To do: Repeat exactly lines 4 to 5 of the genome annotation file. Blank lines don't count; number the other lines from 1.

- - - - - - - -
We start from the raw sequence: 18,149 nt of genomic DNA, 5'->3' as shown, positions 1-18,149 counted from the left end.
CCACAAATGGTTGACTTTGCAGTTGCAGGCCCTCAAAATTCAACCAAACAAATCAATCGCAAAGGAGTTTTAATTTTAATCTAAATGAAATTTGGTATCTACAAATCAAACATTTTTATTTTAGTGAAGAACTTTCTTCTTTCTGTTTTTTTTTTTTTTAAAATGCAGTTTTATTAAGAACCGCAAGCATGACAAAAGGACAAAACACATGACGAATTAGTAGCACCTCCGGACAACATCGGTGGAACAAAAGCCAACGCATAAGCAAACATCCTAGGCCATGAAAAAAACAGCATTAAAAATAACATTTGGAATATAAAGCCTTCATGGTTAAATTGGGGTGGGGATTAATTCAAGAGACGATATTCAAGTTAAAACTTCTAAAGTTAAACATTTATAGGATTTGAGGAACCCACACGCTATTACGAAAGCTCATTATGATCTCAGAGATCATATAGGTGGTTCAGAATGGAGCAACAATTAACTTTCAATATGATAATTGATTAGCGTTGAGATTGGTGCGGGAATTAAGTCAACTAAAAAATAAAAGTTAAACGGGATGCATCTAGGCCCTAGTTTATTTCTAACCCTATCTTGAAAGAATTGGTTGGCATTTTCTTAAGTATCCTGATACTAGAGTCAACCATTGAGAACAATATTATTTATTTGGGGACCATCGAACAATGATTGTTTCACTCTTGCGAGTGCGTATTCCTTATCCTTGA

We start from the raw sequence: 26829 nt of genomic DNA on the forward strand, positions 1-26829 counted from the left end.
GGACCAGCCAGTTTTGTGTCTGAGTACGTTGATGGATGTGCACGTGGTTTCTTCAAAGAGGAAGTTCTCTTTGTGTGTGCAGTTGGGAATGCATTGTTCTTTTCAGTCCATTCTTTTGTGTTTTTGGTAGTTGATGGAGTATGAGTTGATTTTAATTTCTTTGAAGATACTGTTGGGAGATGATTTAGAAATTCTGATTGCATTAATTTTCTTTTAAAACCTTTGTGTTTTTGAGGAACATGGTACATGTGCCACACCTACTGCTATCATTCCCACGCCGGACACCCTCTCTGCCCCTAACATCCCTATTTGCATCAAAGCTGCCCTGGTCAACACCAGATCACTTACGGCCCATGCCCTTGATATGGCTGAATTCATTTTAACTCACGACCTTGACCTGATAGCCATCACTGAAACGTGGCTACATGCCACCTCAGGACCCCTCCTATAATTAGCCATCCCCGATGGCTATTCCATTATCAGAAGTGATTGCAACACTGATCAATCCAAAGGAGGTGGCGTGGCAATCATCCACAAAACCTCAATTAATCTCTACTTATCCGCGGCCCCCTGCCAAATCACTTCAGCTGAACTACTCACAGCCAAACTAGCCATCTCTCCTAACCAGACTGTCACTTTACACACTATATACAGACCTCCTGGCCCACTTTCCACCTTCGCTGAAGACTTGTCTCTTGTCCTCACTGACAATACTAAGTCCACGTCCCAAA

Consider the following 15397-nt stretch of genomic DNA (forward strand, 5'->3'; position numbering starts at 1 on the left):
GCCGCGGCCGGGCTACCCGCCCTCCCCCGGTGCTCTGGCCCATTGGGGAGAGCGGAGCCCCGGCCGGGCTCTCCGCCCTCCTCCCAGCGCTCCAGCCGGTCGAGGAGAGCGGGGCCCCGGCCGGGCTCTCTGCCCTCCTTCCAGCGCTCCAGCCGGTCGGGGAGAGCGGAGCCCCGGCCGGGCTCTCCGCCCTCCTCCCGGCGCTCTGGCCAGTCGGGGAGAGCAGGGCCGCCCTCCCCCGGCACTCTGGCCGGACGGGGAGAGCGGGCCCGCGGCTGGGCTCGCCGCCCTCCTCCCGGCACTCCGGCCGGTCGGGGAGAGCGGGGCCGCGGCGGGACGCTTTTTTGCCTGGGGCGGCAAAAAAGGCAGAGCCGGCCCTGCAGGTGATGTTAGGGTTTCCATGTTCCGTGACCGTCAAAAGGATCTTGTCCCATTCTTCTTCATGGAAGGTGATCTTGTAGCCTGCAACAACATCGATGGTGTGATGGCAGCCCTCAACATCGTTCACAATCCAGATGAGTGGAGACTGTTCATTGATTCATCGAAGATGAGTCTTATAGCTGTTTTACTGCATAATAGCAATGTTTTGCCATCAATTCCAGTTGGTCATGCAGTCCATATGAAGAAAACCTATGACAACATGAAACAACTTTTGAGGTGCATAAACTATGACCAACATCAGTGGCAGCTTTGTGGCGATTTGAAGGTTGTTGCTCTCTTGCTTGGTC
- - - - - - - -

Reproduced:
GGACCAGCCAGTTTTGTGTCTGAGTACGTTGATGGATGTGCACGTGGTTTCTTCAAAGAGGAAGTTCTCTTTGTGTGTGCAGTTGGGAATGCATTGTTCTTTTCAGTCCATTCTTTTGTGTTTTTGGTAGTTGATGGAGTATGAGTTGATTTTAATTTCTTTGAAGATACTGTTGGGAGATGATTTAGAAATTCTGATTGCATTAATTTTCTTTTAAAACCTTTGTGTTTTTGAGGAACATGGTACATGTGCCACACCTACTGCTATCATTCCCACGCCGGACACCCTCTCTGCCCCTAACATCCCTATTTGCATCAAAGCTGCCCTGGTCAACACCAGATCACTTACGGCCCATGCCCTTGATATGGCTGAATTCATTTTAACTCACGACCTTGACCTGATAGCCATCACTGAAACGTGGCTACATGCCACCTCAGGACCCCTCCTATAATTAGCCATCCCCGATGGCTATTCCATTATCAGAAGTGATTGCAACACTGATCAATCCAAAGGAGGTGGCGTGGCAATCATCCACAAAACCTCAATTAATCTCTACTTATCCGCGGCCCCCTGCCAAATCACTTCAGCTGAACTACTCACAGCCAAACTAGCCATCTCTCCTAACCAGACTGTCACTTTACACACTATATACAGACCTCCTGGCCCACTTTCCACCTTCGCTGAAGACTTGTCTCTTGTCCTCACTGACAATACTAAGTCCACGTCCCAAA

Consider the following 15397-nt stretch of genomic DNA (forward strand, 5'->3'; position numbering starts at 1 on the left):